Prescott to gain control of rail funding

JOHN PRESCOTT, the Deputy Prime Minister with responsibilities for railways, will this week be given the green light to pay the Government's subsidy directly to Railtrack.

The move would give Mr Prescott direct control over Railtrack and infuriate the company, which has warned the change would cripple its ability to borrow money. It would also represent the biggest shake-up in the industry since the Railways Act started the privatisation process in 1993.

The outgoing Rail Regulator, Chris Bolt, will tell Mr Prescott there is nothing to prevent him changing the current system under which train operators receive subsidies but then hand much of it to Railtrack in the form of access charges. But he will warn that such a change could only be made as each passenger franchise comes up for renewal or through a new rail Bill - something that is growing increasingly unlikely this parliamentary session.

Railtrack warned that if Mr Prescott goes ahead with the plan it would scare off City investors and hamper its ability to raise money. A spokesman said: "We certainly believe this would be a retrograde step and would cause concern with the financial markets.

"The markets aren't keen to lend money to people who rely on direct government funding."

The company has raised pounds 650m on the bond markets in the past four months. It believes it is better for the market - in the form of the 25 train companies - to determine investment policy rather than a central body. Railtrack also criticised the view that it makes excessive profits for its shareholders. "Last year we paid dividends of pounds 110m but spent pounds 1.25bn so we are not bleeding the industry to pay our shareholders," the company said.

Mr Prescott confirmed that the proposal, which would give him far greater control over the privatised track and signalling monopoly, was still on the table. "A report is being prepared for me by the regulator and I expect to have it shortly and have discussions about it," he said.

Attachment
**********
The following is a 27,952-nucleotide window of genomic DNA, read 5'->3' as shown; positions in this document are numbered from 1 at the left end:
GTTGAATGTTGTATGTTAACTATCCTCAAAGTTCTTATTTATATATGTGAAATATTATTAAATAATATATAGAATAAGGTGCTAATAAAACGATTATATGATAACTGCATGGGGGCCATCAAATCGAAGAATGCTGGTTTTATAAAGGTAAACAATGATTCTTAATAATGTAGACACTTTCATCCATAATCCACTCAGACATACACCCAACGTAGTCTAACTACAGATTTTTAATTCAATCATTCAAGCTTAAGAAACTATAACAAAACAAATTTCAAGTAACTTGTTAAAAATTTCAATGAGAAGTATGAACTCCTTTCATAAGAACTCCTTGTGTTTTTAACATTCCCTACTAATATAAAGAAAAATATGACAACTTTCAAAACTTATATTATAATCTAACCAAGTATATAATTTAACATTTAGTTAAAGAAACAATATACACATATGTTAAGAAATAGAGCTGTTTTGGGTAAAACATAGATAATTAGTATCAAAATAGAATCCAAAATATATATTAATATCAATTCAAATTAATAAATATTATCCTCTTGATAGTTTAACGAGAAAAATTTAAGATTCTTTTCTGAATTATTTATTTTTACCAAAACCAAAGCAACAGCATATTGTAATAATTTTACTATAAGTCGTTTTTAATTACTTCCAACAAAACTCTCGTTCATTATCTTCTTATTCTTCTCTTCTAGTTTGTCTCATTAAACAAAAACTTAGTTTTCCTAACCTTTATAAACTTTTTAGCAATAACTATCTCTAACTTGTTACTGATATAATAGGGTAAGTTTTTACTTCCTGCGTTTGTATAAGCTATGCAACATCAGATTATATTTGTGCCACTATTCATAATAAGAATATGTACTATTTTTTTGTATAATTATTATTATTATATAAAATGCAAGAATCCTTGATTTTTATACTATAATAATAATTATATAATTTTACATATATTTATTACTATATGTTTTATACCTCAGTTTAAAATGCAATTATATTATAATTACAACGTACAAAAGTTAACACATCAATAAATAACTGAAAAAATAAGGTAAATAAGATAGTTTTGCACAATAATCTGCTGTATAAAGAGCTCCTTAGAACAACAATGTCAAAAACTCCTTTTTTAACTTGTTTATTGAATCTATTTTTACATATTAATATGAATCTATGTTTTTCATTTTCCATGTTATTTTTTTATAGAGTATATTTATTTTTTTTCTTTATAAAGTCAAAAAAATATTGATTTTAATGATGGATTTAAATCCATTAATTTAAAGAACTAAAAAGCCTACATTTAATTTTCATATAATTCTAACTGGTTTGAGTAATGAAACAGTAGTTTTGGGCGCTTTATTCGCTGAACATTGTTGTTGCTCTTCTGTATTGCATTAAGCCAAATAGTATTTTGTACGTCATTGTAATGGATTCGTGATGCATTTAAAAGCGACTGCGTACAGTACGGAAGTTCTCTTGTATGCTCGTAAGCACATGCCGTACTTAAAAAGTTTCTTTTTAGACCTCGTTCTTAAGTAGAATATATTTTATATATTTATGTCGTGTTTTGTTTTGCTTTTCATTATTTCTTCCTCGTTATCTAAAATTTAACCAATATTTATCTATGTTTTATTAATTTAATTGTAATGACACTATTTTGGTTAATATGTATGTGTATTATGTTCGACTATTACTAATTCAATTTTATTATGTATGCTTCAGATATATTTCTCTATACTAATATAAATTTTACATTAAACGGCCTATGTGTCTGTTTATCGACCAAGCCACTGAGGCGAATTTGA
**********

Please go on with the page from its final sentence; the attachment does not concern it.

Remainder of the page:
The Rail Regulator's advice is confined to legal and technical matters.

Mr Bolt's letter confirms the advice he gave Mr Prescott in a conversation in January and follows the opinion given by his predecessor, John Swift QC, in his review of Railtrack's charges in July 1998.

Mr Bolt gives way to the new regulator, Tom Winsor, on 5 July. Mr Winsor's views are not known, although he has made it clear he believes he already has substantial powers that his predecessors did not use.

The Association of Train Operators warned a review of the charging structure could harm Railtrack's investment programme. A spokesman said: "We would hope they would ensure that money currently coming into the rail industry from the Government remains in the industry."

Railtrack's shares have fallen from a 1999 high of pounds 16.01 to pounds 13.56 at the close of last week in the wake of growing fears about the regulatory review.

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